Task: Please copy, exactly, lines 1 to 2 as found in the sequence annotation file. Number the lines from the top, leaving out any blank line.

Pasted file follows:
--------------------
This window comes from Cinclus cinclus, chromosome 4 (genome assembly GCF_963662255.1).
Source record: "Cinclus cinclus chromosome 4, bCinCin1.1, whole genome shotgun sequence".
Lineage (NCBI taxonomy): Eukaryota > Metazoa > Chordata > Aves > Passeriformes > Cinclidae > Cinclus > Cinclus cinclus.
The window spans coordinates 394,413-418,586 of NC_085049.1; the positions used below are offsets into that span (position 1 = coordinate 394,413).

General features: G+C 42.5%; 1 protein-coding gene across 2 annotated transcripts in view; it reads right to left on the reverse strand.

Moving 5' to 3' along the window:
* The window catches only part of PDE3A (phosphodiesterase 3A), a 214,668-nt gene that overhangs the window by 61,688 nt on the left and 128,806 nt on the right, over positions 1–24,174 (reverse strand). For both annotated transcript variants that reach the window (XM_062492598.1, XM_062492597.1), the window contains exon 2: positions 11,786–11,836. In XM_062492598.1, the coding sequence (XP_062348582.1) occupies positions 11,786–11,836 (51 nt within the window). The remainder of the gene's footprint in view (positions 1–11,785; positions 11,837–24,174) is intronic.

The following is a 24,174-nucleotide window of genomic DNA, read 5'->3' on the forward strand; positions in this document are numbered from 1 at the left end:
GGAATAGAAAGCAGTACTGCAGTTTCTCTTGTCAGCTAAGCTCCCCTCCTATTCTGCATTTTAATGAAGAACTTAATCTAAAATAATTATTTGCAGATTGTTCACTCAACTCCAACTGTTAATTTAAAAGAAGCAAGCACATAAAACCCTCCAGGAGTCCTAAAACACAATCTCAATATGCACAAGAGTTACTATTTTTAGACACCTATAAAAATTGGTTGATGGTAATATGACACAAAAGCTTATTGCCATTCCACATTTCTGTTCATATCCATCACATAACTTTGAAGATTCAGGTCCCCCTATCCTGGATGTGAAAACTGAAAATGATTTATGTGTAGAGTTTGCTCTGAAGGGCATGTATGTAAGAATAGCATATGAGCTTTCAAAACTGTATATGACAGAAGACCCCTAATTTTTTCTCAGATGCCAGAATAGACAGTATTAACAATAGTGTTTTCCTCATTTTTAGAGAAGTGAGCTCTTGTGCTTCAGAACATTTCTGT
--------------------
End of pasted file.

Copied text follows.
This window comes from Cinclus cinclus, chromosome 4 (genome assembly GCF_963662255.1).
Source record: "Cinclus cinclus chromosome 4, bCinCin1.1, whole genome shotgun sequence".